I recently had the privilege of repairing and servicing several guitars belonging to Florence and the Machine's guitarist Rob Ackroyd which were brought to me by his tech Justin, including a Guild 6 string and 12 string, a Martin D35, and a luthier made Motor Avenue Belaire....here's the Guild 6 string which needed a bridge removal and re-glue..
...and the Motor Avenue Belaire..
A customer brought this beaten up Martin mahogany ukulele into the workshop and asked if I could salvage it. The back had a long split (patched by a bit of sellotape), the back had come away from the side, possibly due to water damage, and the sides had several large cracks that gave the impression that someone had stepped on the instrument at some point! The top itself was sound, as was the neck and headstock, albeit the instrument needed a good clean, and internally it appeared sound.
I said I'd need to give it some thought... one of the main problems was that access through the small sound hole to facilitate repairs was tricky as getting one's adult hands inside was nigh on impossible... the only other way was to remove the top/back completely, which I wanted to avoid.
First task was to remove the dirt and grime from the back and sides in order to see more clearly the extent of the damage.
First stage was to glue up the back where it had come away from the side. Secondly, and the trickiest part, was to correctly align the couple of splits in the side, which ran most of the length of the instrument. In order to get the split aligned I had to make a correctly sized spreader that could be inserted inside the instrument through the sound hole and wedged and positioned in such a way that there was a smooth join across the crack when clamped...this took a certain amount of cursing to get right! A couple of strong magnets placed in the correct position also helped. When I was satisfied I had the correct positioning during the dry run, it was then ready to glue up properly.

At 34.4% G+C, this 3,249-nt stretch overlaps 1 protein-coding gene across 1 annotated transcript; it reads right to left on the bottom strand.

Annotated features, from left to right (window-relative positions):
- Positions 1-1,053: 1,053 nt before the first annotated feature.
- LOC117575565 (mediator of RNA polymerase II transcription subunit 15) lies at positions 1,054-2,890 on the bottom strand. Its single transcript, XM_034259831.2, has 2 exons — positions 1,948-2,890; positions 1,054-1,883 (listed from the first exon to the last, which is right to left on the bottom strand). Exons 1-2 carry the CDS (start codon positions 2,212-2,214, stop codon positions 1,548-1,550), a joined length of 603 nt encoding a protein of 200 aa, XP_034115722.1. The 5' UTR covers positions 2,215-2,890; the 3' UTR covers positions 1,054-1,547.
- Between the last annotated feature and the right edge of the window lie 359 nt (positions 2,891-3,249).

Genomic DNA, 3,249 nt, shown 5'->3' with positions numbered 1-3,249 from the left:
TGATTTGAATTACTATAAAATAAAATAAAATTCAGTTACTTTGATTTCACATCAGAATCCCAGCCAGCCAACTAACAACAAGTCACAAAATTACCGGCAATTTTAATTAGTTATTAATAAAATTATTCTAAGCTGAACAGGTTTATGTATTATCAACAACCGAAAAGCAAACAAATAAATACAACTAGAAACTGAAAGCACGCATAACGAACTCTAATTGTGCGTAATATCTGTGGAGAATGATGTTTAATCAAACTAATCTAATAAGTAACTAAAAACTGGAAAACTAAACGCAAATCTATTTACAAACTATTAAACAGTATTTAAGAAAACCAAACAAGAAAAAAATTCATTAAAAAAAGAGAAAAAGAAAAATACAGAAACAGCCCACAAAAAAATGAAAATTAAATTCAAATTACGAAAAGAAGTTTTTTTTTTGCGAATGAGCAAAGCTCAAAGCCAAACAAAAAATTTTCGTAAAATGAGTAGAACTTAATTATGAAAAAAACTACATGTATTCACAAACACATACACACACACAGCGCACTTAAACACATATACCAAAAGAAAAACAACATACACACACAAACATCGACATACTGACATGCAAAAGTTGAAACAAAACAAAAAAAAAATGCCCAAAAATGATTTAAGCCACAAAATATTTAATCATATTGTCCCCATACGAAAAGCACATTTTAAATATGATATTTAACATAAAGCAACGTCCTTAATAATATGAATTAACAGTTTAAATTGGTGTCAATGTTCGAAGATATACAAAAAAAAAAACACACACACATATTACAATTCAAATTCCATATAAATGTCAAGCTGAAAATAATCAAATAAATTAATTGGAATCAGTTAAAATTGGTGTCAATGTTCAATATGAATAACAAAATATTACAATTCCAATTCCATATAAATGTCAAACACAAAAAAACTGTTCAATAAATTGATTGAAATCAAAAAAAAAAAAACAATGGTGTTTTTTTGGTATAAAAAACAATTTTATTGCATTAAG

The final part of the repair operation was to repair the split in the back. Then onto cleaning the top and neck, and stringing up.
There was a slight ridge of broken lacquer around the repaired splits that were lacquer filled several times, levelled, sanded and polished to hide as best possible where there had been a repair...
The final result...I think it came out very well in the end:). Worth restoring as a vintage 1950's Martin uke has a reasonable value.
...to all my customers, a thank you for your custom this year and best wishes to you and your families for Christmas and the New Year. Here's a rare 1961 Gretsch Country Club with slimline body in Cadillac Green, together with a 1959 Fender Tweed Pro...pure rock'n'roll :)
This year I've had a number of Rickenbackers come through the workshop. Here are some cool looking guitars and basses...a couple of Ricky 4001 basses, a Ricky 360-12 and probably the coolest of the lot, a fairly rare 1973 Ricky 360.
Here's the Jetglo 4001...
Next, an Azureglo 4001..
A Fireglo 360-12...
The cream of the crop. A stunning early 1973 Fireglo Rickenbacker 360 with crushed pearl full width shark inlays, chequerboard binding, and early version of the high gain pickups. These appointments were only around for a couple of years or so in the early 70's, mostly disappearing from mid '73.
I've decided that if I could only ever own one guitar a strong contender would be an early 60's Gibson ES335, 345 or 355...in cherry red. This stunning guitar made it's way to the workbench for reseating most of the frets, a fret dress, new bone nut and a set up.